A judge has stressed the importance of having lawyers in family court proceedings to prevent emotional self-represented litigants behaving in ways they might regret.  

Publishing details of a reserved judgment in relation to a case concerning a care order, Her Honour Judge Hammerton (pictured) said the absence of legal aid funding had ’undoubtedly’ placed the father at a disadvantage.

The lack of legal representation, she added, had inevitably caused an imbalance in the effective presentation of the cases advanced by the parties.

The father was seeking to discharge a care order over his 12-year-old son, but had been denied public funding by the Legal Aid Agency.

Hammerton emphasised the role played by lawyers in ensuring litigants are able to present their case clearly.

‘When, as here, the subject matter is grave and emotive, the absence of representation is particularly inappropriate and unfair,’ she said.

‘The advantage of legal representation is not confined to the presentation of the case. In family proceedings, there is an additional advantage that the advocate can protect the client from himself. Timely advice will prevent the party from behaving in a way that he might regret.’

The final hearing in JC (Discharge of Care Order: Legal Aid), Re [2015] EWFC B39 was listed for three days to accommodate the fact that the father might be unrepresented as the judge noted that every hearing before her had taken longer than was necessary. 

However, the matter was concluded within half a day, Hammerton said, due to the father being represented by a lawyer, Maureen Obi-Ezekpazu, acting pro bono. 

Hammerton, sitting at Medway Family Court, Tunbridge Wells, said it was ‘gratifying that there continue to be members of the bar who are prepared to give up their time to assist those who would otherwise be unrepresented. Their contribution is invaluable; indeed without their assistance, the court faces an almost impossible task’.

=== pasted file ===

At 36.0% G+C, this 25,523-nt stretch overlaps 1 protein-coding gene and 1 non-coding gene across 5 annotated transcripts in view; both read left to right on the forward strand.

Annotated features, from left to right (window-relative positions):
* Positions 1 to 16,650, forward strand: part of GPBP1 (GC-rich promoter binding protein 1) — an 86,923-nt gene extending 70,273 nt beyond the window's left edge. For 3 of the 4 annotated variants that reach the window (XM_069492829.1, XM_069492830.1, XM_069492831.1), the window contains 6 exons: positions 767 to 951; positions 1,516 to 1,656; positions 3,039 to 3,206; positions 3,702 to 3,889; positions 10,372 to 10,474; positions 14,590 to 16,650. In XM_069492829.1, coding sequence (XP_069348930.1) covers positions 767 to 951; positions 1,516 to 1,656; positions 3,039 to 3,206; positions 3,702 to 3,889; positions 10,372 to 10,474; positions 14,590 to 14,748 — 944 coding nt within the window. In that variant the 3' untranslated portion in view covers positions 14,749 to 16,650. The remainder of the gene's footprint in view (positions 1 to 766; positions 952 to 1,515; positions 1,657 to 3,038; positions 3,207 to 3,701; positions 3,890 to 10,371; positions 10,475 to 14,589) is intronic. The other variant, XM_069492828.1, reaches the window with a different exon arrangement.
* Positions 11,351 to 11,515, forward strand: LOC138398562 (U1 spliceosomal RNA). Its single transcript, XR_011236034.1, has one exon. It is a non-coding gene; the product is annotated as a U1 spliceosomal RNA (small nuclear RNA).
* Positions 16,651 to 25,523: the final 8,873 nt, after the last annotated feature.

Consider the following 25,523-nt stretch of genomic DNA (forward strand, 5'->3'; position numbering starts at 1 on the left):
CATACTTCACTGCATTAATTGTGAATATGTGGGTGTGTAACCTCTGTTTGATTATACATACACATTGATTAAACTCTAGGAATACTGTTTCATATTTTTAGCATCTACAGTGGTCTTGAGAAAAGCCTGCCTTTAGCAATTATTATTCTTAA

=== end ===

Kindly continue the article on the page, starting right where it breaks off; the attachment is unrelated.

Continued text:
Legal aid reforms introduced by the coalition government in April 2013 removed most family law cases from the scope of civil legal aid.

An application to discharge the care order had made been made initially by the local authority and granted in May 2014.

In the midst of proceedings, the local authority changed its position and sought permission to withdraw its application. Since September 2014, the application for the discharge of the care order was made by the father and by the child, who was separately represented. 

The care order was discharged in March 2015 after the application was subsequently supported by the local authority and the guardian. 

The judgment stated the father had been refused public funding by the LAA because the proceedings were for a discharge of a care order. As a result the father was not entitled to non-means and non-merits tested funding, and his financial position placed him outside legal aid eligibility.

Hammerton said it was impossible to rationalise the distinction between defending an application for a care order and defending an application for the withdrawal of permission to discharge a care order, when both applications were made by the local authority.

‘The outcome being sought by the local authority is the same, namely the removal of the child from his parent. However the application made within original care proceedings will attract non-means tests public funding whereas the application to withdraw a discharge of a care order will not.’